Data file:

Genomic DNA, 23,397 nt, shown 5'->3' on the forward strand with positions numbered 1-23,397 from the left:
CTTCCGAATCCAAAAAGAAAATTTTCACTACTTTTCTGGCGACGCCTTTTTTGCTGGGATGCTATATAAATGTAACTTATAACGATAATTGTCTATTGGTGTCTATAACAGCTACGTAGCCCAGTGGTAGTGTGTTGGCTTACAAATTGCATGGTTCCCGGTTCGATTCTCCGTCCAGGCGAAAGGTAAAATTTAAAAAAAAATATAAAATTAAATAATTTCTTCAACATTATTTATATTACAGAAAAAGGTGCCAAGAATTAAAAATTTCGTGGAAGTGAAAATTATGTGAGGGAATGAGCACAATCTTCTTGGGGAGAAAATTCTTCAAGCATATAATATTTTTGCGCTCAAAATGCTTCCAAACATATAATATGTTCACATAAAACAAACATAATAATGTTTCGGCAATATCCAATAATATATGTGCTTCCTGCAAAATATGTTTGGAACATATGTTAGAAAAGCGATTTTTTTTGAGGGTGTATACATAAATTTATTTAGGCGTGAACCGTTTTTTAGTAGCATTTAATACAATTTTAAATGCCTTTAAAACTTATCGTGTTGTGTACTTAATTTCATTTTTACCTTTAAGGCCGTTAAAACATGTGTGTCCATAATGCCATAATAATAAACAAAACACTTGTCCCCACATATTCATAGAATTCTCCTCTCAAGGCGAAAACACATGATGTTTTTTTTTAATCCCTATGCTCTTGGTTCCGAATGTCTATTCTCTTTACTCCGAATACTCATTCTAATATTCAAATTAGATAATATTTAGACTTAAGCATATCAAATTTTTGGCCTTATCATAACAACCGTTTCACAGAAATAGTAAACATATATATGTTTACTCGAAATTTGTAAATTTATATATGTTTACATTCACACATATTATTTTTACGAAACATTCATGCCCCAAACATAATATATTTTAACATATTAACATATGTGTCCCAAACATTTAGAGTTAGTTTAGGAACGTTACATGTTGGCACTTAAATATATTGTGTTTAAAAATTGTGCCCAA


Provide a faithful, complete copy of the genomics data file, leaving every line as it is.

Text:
Genomic DNA, 23,397 nt, shown 5'->3' on the forward strand with positions numbered 1-23,397 from the left:
CTTCCGAATCCAAAAAGAAAATTTTCACTACTTTTCTGGCGACGCCTTTTTTGCTGGGATGCTATATAAATGTAACTTATAACGATAATTGTCTATTGGTGTCTATAACAGCTACGTAGCCCAGTGGTAGTGTGTTGGCTTACAAATTGCATGGTTCCCGGTTCGATTCTCCGTCCAGGCGAAAGGTAAAATTTAAAAAAAAATATAAAATTAAATAATTTCTTCAACATTATTTATATTACAGAAAAAGGTGCCAAGAATTAAAAATTTCGTGGAAGTGAAAATTATGTGAGGGAATGAGCACAATCTTCTTGGGGAGAAAATTCTTCAAGCATATAATATTTTTGCGCTCAAAATGCTTCCAAACATATAATATGTTCACATAAAACAAACATAATAATGTTTCGGCAATATCCAATAATATATGTGCTTCCTGCAAAATATGTTTGGAACATATGTTAGAAAAGCGATTTTTTTTGAGGGTGTATACATAAATTTATTTAGGCGTGAACCGTTTTTTAGTAGCATTTAATACAATTTTAAATGCCTTTAAAACTTATCGTGTTGTGTACTTAATTTCATTTTTACCTTTAAGGCCGTTAAAACATGTGTGTCCATAATGCCATAATAATAAACAAAACACTTGTCCCCACATATTCATAGAATTCTCCTCTCAAGGCGAAAACACATGATGTTTTTTTTTAATCCCTATGCTCTTGGTTCCGAATGTCTATTCTCTTTACTCCGAATACTCATTCTAATATTCAAATTAGATAATATTTAGACTTAAGCATATCAAATTTTTGGCCTTATCATAACAACCGTTTCACAGAAATAGTAAACATATATATGTTTACTCGAAATTTGTAAATTTATATATGTTTACATTCACACATATTATTTTTACGAAACATTCATGCCCCAAACATAATATATTTTAACATATTAACATATGTGTCCCAAACATTTAGAGTTAGTTTAGGAACGTTACATGTTGGCACTTAAATATATTGTGTTTAAAAATTGTGCCCAA